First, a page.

For a long time I would not have considered trying a shoe like the Nike Pegasus. I generally like shoes that are lighter and lower profile, but over the past couple of years I’ve come to realize that a higher drop shoe will work fine for me if it has a relatively soft heel. I think a soft heel alters the functional drop of a shoe for me – compression of the heel under weight makes the drop feel lower than it actually is.
My first experience with the Nike Pegasus came when I bought a pair of the Peg 29 for a consulting project I was working on. I tried them on at a Nike outlet and was surprised by how comfortable they were (I often have trouble with Nike’s being too narrow). They had a very soft feel underfoot, and I couldn’t help but take them for a run. On the run they felt great, but I started to experience some abrasion along the ball behind my right big toe. This is very common for me in shoes that have a soft forefoot – I tend to pronate more on my right side and have a tendency to cave in the inner border of shoes with soft forefoot midsoles. You can see this phenomenon in action in the video below:
When Nike released the Peg 31 I had heard from fellow shoe geeks that they made the shoe a bit firmer, particularly under the forefoot. Given my experience with the Peg 29, I couldn’t resist giving them a try – a similar ride with a more stable forefoot might just do the trick. A few weeks ago I headed over to my local running store to try a pair on. They fit well and felt good underfoot, so I brought them home with me (Disclosure: these shoes were a personal purchase).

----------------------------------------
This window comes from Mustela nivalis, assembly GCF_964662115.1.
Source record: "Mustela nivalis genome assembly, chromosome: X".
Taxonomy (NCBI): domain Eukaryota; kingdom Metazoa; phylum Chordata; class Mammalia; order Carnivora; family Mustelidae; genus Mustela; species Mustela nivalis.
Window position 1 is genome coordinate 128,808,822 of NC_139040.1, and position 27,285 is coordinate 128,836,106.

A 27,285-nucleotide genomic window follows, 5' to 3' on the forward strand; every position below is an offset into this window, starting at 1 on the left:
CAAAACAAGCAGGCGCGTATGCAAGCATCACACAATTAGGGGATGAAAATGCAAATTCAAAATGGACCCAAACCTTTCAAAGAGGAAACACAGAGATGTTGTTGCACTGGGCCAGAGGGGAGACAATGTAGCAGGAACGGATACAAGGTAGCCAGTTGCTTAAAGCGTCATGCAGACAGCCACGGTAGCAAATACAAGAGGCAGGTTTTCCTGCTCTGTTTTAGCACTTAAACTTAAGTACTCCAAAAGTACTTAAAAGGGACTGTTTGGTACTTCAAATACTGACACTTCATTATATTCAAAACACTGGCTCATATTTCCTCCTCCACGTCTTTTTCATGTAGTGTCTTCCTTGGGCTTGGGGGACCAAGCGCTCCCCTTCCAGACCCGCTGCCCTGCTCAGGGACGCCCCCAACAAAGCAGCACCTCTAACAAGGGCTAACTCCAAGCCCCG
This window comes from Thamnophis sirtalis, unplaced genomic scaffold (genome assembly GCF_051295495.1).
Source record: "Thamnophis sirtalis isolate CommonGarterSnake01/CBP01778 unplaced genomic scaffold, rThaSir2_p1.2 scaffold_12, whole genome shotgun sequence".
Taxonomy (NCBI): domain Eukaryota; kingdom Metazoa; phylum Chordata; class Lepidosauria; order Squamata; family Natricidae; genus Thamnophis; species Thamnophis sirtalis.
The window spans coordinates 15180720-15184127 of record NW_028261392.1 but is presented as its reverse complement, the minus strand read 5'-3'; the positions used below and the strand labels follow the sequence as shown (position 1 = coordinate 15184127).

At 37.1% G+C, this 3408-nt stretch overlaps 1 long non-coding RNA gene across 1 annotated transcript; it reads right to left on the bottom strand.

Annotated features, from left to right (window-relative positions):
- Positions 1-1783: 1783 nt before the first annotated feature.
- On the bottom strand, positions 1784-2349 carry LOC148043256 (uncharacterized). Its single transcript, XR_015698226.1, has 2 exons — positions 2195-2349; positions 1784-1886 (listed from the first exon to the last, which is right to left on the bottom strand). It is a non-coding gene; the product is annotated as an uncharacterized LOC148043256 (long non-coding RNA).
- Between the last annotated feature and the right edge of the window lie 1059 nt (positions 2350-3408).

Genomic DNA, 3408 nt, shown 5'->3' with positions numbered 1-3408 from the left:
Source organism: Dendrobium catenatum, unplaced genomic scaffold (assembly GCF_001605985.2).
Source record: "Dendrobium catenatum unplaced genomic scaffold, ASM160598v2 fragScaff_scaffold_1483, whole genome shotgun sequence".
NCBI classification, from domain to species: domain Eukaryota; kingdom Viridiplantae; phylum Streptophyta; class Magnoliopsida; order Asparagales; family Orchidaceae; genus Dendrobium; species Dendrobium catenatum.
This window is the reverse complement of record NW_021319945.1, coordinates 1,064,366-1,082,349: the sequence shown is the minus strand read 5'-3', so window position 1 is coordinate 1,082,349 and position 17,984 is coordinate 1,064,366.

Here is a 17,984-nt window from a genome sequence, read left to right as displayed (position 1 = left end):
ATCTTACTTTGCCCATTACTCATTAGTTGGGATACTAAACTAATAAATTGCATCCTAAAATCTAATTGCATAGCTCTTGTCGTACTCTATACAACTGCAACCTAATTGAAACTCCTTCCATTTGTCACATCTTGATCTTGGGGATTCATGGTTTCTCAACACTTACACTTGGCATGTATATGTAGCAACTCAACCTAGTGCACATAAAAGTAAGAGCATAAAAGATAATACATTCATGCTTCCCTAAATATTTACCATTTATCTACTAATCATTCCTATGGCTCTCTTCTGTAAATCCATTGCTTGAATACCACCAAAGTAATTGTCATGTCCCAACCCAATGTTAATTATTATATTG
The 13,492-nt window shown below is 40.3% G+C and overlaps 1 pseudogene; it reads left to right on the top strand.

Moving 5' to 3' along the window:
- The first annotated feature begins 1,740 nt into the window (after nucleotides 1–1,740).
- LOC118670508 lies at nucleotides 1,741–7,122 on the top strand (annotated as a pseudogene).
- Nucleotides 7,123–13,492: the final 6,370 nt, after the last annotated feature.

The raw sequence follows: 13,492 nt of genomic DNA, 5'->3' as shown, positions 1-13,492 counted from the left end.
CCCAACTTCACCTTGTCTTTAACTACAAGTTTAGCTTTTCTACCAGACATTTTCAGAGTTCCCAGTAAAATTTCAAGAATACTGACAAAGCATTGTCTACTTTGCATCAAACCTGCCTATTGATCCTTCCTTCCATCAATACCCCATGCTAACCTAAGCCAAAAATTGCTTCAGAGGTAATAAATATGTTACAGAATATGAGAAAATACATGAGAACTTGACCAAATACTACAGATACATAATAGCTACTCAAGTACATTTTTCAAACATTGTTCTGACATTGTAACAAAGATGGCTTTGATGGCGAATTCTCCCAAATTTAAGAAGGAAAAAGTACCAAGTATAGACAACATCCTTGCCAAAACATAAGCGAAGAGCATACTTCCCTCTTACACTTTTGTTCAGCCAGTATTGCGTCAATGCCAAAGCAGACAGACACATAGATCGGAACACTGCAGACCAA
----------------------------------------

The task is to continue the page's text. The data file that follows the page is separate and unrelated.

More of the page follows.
I’ve now run almost 50 miles in the Nike Pegasus 31, and overall I have to say I’m incredibly impressed. By specs, the Peg 31 is very much a conventionally structured running shoe with a lot of cushion. My size 10 pair weighs in at just over 10.5 oz, and Running Warehouse lists the stack at 31mm heel, 18mm forefoot (the 4-5 mm thick insole adds a bit more to that) Note that Nike claims 10mm drop for the Peg – I had a hard time measuring due to the integrated upper liner so could not confirm, but I think it’s higher than 10mm. In any case, the Peg 31 is probably the highest drop shoe that I’ve put this many miles on since 2009-2010.